Figure from van Bokhoven, H., and F. McKeon (2002) Trends Mol Med 8:133-139.
Mutations in the p53 homolog p63: allele-specific developmental syndromes in humans

Mutations in p63, the founding member of the p53 family, underlie an array of allele-specific developmental defects involving the limbs and other structures derived from specialized epithelia such as skin, hair, teeth and glands.

p63 structure: transactivation domain (TA), DNA-binding domain and tetramerization domain (Iso). The α isoforms contain in addition a sterile α motif (SAM) domain and a transactivation inhibitory domain (TID) at their C-termini.


p63 and epithelial stem cell division


A: In human epidermis, hair follicles, and stratified epidermal cultures, p63 is expressed in the nuclei of cells that are either proliferating or possess the ability to multiply (25).

Staining for p63 revealed that only cells forming the basal layer of human limbus express p63

from: Pellegrini, G., E. Dellambra, O. Golisano, E. Martinelli, I. Fantozzi, S. Bondanza, D. Ponzin, F. McKeon, and M. De Luca (2001) Proc Natl Acad Sci U S A 98:3156-3161.

p63 identifies keratinocyte stem cells.

The proliferative compartment of stratified squamous epithelia consists of stem and transient amplifying (TA) keratinocytes. Some polypeptides are more abundant in putative epidermal stem cells than in TA cells, but no polypeptide confined to the stem cells has yet been identified. Here we show that the p63 transcription factor, a p53 homologue essential for regenerative proliferation in epithelial development, distinguishes human keratinocyte stem cells from their TA progeny. Within the cornea, nuclear p63 is expressed by the basal cells of the limbal epithelium, but not by TA cells covering the corneal surface. Human keratinocyte stem and TA cells when isolated in culture give rise to holoclones and paraclones, respectively. We show by clonal analysis that p63 is abundantly expressed by epidermal and limbal holoclones, but is undetectable in paraclones. TA keratinocytes, immediately after their withdrawal from the stem cell compartment (meroclones), have greatly reduced p63, even though they possess very appreciable proliferative capacity. Clonal evolution (i.e., generation of TA cells from precursor stem cells) is promoted by the sigma isoform of the 14-3-3 family of proteins. Keratinocytes whose 14-3-3final sigma has been down-regulated remain in the stem cell compartment and maintain p63 during serial cultivation. The identification of p63 as a keratinocyte stem cell marker will be of practical importance for the clinical application of epithelial cultures in cell therapy as well as for studies on epithelial tumorigenesis.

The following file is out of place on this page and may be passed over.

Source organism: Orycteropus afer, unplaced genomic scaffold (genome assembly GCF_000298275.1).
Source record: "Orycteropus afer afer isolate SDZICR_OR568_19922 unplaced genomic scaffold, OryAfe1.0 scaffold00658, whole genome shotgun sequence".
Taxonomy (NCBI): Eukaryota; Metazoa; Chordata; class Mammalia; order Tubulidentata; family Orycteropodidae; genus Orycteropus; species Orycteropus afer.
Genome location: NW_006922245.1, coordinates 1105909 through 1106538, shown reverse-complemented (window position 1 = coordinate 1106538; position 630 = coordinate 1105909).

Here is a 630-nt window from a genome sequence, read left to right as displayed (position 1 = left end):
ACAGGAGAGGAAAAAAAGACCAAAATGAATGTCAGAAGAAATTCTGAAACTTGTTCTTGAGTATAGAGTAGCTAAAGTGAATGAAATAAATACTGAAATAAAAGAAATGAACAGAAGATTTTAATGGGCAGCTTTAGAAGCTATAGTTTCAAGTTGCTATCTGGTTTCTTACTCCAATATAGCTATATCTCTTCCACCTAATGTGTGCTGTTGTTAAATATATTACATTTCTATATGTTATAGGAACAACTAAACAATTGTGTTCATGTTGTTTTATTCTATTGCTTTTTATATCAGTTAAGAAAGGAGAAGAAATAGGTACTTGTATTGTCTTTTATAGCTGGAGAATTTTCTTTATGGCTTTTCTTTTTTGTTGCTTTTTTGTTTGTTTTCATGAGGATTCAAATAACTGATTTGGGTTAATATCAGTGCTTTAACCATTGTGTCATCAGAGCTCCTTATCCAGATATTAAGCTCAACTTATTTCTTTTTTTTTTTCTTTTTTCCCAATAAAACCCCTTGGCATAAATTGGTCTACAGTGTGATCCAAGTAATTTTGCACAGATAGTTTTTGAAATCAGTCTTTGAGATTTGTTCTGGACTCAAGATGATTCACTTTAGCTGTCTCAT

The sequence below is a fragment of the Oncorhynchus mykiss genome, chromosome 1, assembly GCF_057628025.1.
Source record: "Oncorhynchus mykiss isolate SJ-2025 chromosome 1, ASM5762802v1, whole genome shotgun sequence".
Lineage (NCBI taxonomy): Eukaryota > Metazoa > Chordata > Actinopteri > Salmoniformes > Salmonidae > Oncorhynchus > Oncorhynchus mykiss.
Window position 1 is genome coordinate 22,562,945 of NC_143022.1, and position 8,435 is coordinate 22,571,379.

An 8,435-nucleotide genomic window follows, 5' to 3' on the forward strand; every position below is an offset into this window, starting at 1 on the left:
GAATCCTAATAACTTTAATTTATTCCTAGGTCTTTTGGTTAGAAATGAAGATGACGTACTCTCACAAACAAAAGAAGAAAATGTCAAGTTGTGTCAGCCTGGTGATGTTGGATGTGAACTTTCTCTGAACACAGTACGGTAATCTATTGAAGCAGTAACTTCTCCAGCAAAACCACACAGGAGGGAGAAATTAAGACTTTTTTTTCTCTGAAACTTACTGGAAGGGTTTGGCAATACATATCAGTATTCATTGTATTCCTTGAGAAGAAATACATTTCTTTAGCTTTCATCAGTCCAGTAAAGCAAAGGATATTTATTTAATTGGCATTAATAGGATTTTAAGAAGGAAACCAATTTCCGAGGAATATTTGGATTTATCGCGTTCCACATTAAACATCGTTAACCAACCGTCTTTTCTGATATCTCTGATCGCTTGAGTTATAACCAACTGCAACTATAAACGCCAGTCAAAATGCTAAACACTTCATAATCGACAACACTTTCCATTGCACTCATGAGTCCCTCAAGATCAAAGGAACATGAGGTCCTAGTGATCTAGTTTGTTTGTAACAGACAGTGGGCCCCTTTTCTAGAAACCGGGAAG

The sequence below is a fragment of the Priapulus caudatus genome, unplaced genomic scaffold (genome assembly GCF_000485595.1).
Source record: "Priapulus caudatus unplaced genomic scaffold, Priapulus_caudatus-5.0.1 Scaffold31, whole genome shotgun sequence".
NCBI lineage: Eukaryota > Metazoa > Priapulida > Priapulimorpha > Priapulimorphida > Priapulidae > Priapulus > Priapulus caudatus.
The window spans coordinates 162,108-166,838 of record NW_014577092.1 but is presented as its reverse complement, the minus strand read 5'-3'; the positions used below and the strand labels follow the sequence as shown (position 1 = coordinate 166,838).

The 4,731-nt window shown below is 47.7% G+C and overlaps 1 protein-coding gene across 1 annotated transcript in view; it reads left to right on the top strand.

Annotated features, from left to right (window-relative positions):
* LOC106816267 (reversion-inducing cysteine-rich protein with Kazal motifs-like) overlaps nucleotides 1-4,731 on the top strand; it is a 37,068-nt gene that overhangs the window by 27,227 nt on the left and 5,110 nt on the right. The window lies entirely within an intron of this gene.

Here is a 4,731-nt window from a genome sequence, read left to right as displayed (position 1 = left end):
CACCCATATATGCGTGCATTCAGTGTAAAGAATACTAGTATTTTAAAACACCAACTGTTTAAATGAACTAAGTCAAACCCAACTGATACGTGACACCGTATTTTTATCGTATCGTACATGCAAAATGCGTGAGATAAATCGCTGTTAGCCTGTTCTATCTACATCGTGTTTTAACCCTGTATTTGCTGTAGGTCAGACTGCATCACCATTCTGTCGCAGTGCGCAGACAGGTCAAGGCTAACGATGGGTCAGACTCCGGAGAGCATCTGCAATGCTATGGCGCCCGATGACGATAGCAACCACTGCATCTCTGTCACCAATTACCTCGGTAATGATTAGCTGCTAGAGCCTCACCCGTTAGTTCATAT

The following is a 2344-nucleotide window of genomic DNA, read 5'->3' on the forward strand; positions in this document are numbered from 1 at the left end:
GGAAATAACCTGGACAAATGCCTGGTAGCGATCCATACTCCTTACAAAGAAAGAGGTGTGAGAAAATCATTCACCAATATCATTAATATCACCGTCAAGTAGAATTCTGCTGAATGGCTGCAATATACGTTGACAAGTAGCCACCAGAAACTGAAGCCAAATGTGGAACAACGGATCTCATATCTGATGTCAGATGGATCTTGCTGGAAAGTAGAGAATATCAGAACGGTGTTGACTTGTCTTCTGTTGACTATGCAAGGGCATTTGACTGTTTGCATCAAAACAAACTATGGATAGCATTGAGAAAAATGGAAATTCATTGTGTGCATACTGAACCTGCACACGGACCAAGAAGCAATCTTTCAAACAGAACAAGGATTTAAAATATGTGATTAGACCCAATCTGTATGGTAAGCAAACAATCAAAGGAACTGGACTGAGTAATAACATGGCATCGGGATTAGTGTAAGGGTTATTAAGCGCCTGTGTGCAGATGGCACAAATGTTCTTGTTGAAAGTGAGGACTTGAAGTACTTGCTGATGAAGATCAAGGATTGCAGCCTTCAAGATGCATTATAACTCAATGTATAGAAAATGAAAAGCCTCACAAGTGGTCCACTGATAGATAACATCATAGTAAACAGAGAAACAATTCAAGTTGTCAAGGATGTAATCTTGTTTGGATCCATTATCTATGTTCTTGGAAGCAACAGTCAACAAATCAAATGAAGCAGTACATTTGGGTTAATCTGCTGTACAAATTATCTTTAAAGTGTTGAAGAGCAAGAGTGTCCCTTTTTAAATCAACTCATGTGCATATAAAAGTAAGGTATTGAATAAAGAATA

B: Assignment of p63 isoform functions in epithelial morphogenesis. Schematic of epithelial morphogenesis depicting the roles ascribed to TAp63 and Np63 isoforms (Koster et al. 2004). In particular, TAp63 is seen to both promote commitment of the ectoderm to epithelial lineages and to suppress the differentiation of such committed progenitor cells. Np63, on the other hand, acts to promote terminal differentiation via its competition and suppression of TAp63 actions in these cells.

from: McKeon, F. (2004) Genes Dev 18:465-469. p63 and the epithelial stem cell: more than status quo?


p73 gene organisation

structure of the p73 gene:


p73 Knock out mice


Yang, A., N. Walker, R. Bronson, M. Kaghad, M. Oosterwegel, J. Bonnin, C. Vagner, H. Bonnet, P. Dikkes, A. Sharpe, F. McKeon, and D. Caput (2000) Nature 404:99-103.

p73-deficient mice have neurological, pheromonal and inflammatory defects but lack spontaneous tumours

p73 (ref. 1) has high homology with the tumour suppressor p53 (refs 2- 4), as well as with p63, a gene implicated in the maintenance of epithelial stem cells. Despite the localization of the p73 gene to chromosome 1p36.3, a region of frequent aberration in a wide range of human cancers, and the ability of p73 to transactivate p53 target genes, it is unclear whether p73 functions as a tumour suppressor. Here we show that mice functionally deficient for all p73 isoforms exhibit profound defects, including hippocampal dysgenesis, hydrocephalus, chronic infections and inflammation, as well as abnormalities in pheromone sensory pathways. In contrast to p53-deficient mice, however, those lacking p73 show no increased susceptibility to spontaneous tumorigenesis. We report the mechanistic basis of the hippocampal dysgenesis and the loss of pheromone responses, and show that new, potentially dominant-negative, p73 variants are the predominant expression products of this gene in developing and adult tissues. Our data suggest that there is a marked divergence in the physiological functions of the p53 family members, and reveal unique roles for p73 in neurogenesis, sensory pathways and homeostatic control.

More information on p73 mice models